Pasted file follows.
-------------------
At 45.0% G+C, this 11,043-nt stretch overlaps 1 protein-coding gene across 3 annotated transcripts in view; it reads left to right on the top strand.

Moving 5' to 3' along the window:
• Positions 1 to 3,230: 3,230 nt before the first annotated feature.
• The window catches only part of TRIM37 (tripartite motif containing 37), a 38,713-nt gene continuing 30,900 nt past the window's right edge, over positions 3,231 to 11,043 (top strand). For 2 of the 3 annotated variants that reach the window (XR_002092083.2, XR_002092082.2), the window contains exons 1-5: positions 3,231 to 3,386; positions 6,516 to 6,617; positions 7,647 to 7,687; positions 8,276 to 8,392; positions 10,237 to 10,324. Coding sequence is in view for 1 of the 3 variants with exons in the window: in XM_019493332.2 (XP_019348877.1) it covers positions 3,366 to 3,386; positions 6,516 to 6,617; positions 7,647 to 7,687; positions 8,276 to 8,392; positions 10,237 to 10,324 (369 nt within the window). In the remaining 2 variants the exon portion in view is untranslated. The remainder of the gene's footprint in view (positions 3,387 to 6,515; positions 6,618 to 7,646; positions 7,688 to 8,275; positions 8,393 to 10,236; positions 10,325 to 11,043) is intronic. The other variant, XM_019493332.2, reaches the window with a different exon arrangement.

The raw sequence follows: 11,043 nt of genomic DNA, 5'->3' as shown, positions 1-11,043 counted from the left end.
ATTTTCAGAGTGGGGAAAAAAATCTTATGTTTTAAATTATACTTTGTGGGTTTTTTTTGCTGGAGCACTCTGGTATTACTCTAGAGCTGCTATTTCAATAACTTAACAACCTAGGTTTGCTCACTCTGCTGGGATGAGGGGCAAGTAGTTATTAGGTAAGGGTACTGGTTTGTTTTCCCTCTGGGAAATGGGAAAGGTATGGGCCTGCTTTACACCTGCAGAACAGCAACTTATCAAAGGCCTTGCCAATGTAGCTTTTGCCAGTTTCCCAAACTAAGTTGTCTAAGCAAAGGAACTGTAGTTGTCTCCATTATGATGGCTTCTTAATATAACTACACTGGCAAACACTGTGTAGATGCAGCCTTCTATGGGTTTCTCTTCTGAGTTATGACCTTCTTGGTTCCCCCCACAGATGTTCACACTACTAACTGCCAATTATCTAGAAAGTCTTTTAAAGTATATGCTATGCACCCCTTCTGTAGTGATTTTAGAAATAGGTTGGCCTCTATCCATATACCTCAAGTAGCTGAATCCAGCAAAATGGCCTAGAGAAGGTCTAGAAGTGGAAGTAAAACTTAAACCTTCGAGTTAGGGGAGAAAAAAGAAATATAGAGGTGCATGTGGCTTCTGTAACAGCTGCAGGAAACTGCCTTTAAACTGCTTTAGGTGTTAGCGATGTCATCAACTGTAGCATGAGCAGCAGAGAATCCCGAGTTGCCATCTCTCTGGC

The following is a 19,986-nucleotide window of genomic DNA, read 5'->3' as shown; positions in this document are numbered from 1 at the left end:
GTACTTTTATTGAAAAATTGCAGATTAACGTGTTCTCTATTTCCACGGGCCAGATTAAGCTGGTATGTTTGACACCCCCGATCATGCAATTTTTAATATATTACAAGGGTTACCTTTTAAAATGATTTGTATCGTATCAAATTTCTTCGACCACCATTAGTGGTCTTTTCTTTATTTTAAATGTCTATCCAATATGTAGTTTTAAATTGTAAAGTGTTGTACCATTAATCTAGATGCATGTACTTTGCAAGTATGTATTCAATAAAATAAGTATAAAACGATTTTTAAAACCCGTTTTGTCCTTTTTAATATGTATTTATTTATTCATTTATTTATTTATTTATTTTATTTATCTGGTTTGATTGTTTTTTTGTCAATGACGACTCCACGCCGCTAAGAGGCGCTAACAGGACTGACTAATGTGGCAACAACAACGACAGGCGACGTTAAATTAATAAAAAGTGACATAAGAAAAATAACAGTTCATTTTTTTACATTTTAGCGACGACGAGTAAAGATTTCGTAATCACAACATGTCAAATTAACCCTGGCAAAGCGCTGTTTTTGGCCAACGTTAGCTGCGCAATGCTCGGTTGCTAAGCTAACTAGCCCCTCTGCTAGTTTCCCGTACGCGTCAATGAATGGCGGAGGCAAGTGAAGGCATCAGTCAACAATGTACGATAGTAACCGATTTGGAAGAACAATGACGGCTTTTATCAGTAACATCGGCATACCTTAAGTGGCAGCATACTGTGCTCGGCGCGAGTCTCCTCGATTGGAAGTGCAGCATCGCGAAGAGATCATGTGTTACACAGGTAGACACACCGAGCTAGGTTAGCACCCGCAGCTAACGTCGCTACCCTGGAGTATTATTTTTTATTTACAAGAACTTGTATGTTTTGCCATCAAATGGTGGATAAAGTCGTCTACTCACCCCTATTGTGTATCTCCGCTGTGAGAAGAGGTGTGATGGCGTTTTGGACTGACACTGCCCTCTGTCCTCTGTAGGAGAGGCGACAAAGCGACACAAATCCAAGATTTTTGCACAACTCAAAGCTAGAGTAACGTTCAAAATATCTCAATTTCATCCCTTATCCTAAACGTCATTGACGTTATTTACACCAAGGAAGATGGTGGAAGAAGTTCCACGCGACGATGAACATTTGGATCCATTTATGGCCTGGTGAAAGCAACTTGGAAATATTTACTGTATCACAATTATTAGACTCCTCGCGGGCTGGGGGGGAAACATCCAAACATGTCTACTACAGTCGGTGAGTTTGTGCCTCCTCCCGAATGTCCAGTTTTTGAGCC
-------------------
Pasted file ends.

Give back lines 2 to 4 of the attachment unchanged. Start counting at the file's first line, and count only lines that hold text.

Moving 5' to 3' along the window:
• Positions 1 to 3,230: 3,230 nt before the first annotated feature.
• The window catches only part of TRIM37 (tripartite motif containing 37), a 38,713-nt gene continuing 30,900 nt past the window's right edge, over positions 3,231 to 11,043 (top strand). For 2 of the 3 annotated variants that reach the window (XR_002092083.2, XR_002092082.2), the window contains exons 1-5: positions 3,231 to 3,386; positions 6,516 to 6,617; positions 7,647 to 7,687; positions 8,276 to 8,392; positions 10,237 to 10,324. Coding sequence is in view for 1 of the 3 variants with exons in the window: in XM_019493332.2 (XP_019348877.1) it covers positions 3,366 to 3,386; positions 6,516 to 6,617; positions 7,647 to 7,687; positions 8,276 to 8,392; positions 10,237 to 10,324 (369 nt within the window). In the remaining 2 variants the exon portion in view is untranslated. The remainder of the gene's footprint in view (positions 3,387 to 6,515; positions 6,618 to 7,646; positions 7,688 to 8,275; positions 8,393 to 10,236; positions 10,325 to 11,043) is intronic. The other variant, XM_019493332.2, reaches the window with a different exon arrangement.